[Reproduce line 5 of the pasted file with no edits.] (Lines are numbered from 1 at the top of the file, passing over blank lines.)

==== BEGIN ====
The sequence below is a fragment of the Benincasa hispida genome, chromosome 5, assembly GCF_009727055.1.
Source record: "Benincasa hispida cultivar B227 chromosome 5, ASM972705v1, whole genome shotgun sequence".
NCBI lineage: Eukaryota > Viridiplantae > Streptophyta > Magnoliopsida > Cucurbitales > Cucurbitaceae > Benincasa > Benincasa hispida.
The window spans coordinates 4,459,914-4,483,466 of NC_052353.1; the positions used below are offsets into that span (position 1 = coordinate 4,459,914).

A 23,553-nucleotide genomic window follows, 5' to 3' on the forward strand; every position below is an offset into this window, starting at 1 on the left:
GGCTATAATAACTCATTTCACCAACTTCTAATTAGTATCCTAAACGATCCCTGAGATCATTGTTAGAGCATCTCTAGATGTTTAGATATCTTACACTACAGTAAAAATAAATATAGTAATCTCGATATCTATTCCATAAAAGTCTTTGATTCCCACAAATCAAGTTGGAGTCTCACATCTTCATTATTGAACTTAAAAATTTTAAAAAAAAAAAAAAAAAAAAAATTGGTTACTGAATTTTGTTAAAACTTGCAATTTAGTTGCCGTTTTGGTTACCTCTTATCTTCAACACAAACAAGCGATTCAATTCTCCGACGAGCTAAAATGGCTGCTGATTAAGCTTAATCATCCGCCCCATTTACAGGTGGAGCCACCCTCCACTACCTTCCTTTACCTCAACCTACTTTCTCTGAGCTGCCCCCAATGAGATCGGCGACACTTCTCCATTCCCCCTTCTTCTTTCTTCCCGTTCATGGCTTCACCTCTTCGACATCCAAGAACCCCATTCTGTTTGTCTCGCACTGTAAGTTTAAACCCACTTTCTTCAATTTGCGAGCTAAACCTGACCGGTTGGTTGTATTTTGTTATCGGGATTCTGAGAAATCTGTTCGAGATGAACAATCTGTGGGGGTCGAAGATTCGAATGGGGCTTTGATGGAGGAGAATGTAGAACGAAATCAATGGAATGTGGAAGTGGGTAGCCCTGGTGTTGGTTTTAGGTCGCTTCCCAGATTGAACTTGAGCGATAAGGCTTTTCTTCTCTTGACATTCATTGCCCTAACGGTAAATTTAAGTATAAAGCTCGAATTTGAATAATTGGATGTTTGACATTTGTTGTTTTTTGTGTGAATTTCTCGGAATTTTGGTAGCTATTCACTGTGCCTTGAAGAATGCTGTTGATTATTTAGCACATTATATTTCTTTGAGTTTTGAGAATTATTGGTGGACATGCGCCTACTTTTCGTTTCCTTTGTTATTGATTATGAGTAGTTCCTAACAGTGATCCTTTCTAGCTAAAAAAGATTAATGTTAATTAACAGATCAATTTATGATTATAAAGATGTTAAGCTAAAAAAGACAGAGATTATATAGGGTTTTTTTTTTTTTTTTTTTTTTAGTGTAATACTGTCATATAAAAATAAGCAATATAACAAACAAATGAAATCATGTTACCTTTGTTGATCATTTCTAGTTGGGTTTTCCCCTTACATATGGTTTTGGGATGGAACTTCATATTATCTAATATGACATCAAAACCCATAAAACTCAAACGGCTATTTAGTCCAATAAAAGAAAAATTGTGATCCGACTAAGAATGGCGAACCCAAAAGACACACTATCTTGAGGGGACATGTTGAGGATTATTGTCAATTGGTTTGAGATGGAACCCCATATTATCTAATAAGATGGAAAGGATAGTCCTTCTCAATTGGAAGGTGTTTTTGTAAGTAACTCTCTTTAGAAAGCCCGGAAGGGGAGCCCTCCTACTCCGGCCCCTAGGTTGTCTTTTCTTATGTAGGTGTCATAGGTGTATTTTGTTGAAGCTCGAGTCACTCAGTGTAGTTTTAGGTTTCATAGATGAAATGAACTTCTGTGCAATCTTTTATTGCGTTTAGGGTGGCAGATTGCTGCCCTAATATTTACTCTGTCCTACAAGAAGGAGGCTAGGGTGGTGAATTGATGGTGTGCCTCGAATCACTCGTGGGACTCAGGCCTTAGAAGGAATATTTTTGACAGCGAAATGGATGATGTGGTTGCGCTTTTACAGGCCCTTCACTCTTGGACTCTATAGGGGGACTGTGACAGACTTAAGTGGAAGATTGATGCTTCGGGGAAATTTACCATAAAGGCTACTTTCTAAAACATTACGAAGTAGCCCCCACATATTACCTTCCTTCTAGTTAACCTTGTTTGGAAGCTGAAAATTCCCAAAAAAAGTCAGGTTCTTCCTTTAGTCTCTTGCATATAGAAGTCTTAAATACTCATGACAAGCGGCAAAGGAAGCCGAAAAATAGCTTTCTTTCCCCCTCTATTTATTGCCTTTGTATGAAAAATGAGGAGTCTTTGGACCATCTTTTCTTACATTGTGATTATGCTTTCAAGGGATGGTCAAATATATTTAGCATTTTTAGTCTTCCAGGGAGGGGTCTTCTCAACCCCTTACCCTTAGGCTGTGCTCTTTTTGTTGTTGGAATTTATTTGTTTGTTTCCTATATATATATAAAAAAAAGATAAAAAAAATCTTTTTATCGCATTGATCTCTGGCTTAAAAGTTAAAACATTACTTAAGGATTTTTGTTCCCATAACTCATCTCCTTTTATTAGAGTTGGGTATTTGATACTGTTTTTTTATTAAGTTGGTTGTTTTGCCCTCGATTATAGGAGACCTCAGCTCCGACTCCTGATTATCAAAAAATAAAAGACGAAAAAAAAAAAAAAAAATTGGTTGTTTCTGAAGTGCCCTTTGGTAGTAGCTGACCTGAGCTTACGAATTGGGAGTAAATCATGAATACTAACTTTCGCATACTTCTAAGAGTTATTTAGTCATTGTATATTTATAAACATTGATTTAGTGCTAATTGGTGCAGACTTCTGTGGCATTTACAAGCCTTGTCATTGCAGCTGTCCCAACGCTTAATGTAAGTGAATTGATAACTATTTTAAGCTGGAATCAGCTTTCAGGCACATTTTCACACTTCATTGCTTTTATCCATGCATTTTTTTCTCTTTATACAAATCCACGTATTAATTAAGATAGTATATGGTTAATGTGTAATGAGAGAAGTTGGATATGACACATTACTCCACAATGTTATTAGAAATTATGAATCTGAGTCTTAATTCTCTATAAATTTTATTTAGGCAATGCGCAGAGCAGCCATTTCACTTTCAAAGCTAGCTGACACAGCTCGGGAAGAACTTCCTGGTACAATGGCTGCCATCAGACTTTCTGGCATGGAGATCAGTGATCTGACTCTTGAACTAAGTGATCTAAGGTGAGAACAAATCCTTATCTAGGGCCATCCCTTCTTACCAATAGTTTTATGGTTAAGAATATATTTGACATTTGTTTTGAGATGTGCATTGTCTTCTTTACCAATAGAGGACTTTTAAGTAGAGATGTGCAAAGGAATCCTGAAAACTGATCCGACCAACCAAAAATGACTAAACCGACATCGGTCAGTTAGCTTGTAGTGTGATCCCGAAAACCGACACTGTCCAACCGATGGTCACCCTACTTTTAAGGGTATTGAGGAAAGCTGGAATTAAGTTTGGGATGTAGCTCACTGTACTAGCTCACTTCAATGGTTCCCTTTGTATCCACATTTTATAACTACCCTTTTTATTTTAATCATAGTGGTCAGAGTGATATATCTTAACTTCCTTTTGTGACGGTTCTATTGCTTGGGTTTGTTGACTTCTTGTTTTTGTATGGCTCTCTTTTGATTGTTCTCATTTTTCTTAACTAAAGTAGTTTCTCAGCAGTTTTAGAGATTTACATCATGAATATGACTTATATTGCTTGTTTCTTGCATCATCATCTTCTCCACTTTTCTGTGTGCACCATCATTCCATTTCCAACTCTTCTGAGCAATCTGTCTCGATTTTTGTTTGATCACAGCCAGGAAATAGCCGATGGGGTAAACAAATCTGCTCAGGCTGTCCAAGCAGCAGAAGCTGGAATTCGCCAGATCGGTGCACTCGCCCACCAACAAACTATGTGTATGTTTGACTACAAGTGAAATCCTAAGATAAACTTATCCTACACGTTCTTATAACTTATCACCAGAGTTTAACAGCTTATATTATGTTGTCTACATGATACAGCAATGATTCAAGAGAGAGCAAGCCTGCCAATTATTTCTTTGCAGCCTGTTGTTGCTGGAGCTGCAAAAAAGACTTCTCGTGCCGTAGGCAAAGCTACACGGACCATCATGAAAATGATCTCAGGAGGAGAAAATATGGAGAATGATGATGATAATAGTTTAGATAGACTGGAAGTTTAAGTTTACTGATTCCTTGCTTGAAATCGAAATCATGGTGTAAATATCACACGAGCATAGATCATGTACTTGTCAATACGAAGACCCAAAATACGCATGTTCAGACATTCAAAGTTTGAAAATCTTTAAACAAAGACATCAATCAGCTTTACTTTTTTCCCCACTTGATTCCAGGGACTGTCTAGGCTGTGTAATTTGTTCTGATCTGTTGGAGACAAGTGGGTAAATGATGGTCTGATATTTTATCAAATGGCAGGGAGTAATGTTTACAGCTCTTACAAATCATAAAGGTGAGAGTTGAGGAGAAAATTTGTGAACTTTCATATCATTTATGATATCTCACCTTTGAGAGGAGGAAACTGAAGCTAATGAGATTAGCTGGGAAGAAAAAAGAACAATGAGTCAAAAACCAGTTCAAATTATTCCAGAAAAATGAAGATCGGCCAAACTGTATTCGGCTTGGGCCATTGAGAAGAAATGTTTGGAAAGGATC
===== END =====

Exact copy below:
A 23,553-nucleotide genomic window follows, 5' to 3' on the forward strand; every position below is an offset into this window, starting at 1 on the left: